Archives for July 2012

The Viburnum and the Disappearing House

‘Shasta’ viburnum, earlier this year

Shasta viburnum is a nice, short way to say Viburnum plicatum var. tomentosum ‘Shasta’, or doublefile viburnum.  I’ve been fond of this plant for a long time. Here’s why:

(1) It’s covered with layers and layers of snow-white flowers in spring. (2) Its dense, lateral branches provide year-round shelter to birds, plus hiding places for deer (or so they think). (3) The flowers are followed by red berries that turn glossy black — that is, if the birds let them last that long. (4) Shastas grow fast and are architecturally dense. (5) They make wonderful screens. We planted seven or eight three-gallon containers of Shasta on the hill near the house, staggering them about six feet apart. Within a few years, the plants were wide and tall enough to block out the view of the neighbor’s house above us.

The downside: (1) These plants sucker badly at the base. This of course makes them form a thicker screen, so it’s not all bad. (2) At my house, seedlings pop up in other parts of the yard. They revert to the species form, which does not have rounded, scalloped leaves. (3) They root deeply and grow quickly — again, a mixed blessing. (4) The nursery trade sometimes sells plants that are labelled Shasta, but are really Marie’s viburnum or ‘Mariesii’. I suspect this may have been the case with my plants; they’re supposed to be 6-8 ‘, when they’re actually closer to 10 or 12’.  For our purposes the added height and width is no big deal — the better to keep my neighbor from seeing all the nefarious goings-on at the house below!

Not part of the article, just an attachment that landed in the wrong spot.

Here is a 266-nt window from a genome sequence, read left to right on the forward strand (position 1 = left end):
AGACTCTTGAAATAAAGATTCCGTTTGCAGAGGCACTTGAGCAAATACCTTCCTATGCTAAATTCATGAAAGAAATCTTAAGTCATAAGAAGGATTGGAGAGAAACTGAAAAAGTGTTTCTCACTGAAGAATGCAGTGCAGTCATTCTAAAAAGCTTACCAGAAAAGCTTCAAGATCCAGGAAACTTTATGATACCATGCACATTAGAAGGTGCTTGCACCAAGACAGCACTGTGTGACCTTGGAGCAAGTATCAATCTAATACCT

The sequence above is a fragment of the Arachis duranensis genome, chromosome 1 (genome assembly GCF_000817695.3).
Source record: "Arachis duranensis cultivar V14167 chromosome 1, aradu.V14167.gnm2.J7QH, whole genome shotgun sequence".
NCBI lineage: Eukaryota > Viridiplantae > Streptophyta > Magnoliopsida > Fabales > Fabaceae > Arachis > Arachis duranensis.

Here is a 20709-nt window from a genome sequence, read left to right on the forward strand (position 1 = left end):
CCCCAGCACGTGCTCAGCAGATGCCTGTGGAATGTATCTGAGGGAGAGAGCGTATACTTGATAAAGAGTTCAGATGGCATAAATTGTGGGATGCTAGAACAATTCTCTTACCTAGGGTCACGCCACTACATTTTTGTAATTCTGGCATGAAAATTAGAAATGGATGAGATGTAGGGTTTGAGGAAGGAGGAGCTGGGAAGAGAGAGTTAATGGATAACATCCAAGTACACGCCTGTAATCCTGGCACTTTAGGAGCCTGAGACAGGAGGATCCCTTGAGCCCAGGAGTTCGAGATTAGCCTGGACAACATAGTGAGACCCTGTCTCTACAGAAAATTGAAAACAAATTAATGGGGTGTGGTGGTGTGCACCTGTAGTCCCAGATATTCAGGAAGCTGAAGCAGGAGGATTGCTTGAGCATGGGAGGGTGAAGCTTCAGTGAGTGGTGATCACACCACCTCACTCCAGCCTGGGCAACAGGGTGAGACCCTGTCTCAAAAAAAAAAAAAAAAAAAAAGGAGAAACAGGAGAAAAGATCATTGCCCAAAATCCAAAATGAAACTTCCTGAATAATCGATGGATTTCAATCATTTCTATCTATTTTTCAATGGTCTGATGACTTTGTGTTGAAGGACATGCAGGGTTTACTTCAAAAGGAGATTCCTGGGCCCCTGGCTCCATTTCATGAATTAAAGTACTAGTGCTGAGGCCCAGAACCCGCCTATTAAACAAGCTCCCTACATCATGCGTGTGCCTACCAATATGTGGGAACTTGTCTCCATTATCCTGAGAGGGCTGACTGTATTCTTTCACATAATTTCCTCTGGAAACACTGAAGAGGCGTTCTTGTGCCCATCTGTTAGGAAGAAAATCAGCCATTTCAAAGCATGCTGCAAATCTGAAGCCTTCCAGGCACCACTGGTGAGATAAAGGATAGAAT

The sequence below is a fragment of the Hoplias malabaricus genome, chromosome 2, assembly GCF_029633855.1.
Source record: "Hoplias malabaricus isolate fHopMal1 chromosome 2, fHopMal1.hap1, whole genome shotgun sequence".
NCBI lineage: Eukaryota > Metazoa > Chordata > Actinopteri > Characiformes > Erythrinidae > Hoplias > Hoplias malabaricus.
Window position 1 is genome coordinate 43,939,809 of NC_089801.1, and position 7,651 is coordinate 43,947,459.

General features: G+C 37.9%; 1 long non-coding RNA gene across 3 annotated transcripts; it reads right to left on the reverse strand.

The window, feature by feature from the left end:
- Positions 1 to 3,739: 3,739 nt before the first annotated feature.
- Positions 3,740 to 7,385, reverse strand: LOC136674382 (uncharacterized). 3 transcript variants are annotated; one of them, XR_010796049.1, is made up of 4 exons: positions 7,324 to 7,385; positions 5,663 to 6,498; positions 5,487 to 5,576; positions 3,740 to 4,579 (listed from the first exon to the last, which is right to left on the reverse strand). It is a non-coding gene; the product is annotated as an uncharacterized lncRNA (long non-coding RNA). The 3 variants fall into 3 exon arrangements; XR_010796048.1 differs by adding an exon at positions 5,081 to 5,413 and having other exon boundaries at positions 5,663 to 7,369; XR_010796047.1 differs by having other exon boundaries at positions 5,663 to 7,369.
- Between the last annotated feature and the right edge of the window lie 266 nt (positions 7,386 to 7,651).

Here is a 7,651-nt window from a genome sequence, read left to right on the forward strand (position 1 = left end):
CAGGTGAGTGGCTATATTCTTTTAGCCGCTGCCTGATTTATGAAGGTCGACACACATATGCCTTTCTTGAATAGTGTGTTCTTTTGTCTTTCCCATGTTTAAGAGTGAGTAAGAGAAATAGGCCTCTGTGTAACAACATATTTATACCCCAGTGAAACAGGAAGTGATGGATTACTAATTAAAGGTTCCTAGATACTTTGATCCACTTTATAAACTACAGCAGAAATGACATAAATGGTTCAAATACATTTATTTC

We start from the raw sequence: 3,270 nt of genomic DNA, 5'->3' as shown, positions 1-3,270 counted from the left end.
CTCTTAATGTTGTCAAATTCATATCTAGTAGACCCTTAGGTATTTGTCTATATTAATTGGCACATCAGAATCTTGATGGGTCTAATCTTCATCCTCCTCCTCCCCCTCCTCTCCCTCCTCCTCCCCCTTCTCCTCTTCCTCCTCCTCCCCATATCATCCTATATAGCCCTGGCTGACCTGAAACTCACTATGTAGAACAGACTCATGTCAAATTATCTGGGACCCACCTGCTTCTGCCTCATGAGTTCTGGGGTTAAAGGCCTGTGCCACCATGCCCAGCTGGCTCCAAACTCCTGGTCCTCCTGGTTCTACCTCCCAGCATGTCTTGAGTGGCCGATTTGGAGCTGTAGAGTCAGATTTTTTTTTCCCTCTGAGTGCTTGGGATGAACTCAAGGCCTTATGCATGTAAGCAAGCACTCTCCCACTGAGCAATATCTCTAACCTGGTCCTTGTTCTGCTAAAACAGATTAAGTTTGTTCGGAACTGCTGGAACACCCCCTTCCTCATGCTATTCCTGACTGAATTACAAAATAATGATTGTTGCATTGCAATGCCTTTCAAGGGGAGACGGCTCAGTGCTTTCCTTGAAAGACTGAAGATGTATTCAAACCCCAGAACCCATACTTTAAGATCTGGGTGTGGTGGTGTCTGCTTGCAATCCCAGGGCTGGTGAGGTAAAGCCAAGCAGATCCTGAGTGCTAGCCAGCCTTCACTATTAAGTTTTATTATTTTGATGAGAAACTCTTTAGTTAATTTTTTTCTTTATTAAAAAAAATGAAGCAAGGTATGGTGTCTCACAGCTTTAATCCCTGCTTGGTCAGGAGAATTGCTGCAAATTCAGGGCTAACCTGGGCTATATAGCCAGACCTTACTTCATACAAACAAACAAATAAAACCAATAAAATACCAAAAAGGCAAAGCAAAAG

My favorite doublefile viburnum is ‘Summer Snowflake’. I have one in the back yard that, from a distance, looks like a very healthy, narrow-form flowering dogwood. It’s always a barometer for dry soil, but toughs it out pretty well between rains. More and more, I’m liking and recommending the native viburnums, especially blackhaw (V. prunifolium) and possomhaw (V. nudum).

Everybody’s garden needs a viburnum or two … more if you want wildlife, beauty, and a little bit of privacy in the ‘burbs.

Bluestar and the Fluffy Bunches

Fluffing Up

Outside the kitchen window,

Under a juniper-bush shade, 

 We keep a trough where the birds go, 

  And bathe themselves quite unafraid. *

This birdbath, outside our kitchen window, was a birthday present from my mother and dad many years ago. It had a concrete base originally, but I found an artistic-looking sturdy metal base to replace it. The top is very heavy, so it’s not an easy job to move it up and down the the hill to various settings, trying to find a place that is both appealing to birds and protected from hawks and other predators. But every time, the birds said ” No, thank you ” to my offering for beverage, hygiene, and recreation. I had just about given up, figuring the birds preferred the nearby creek over a smallish concrete bowl.

Last summer, I tried a new place:  against the rock wall, next to the falsecypress (Chamaecyparis obtusa ‘Nana Gracilis’) and underneath the Arkansas bluestar (Amsonia hubrectii) that cascades over the wall after heavy rains. Finally ….. success! Birds love this little shangri-la for drinking, bathing, and cavorting. They perch on the falsecypress a while, then go over for a sip or dip —  back and forth, over and over. It’s hard to get photos, because the wall is just outside the kitchen window, and the birds see my reflection and fly away.

At our previous house, the view from the kitchen window was of mountains and very old oaks. Now, the views are up close and more confining. With my avian friends so near, though, the trade seems worth the sacrifice.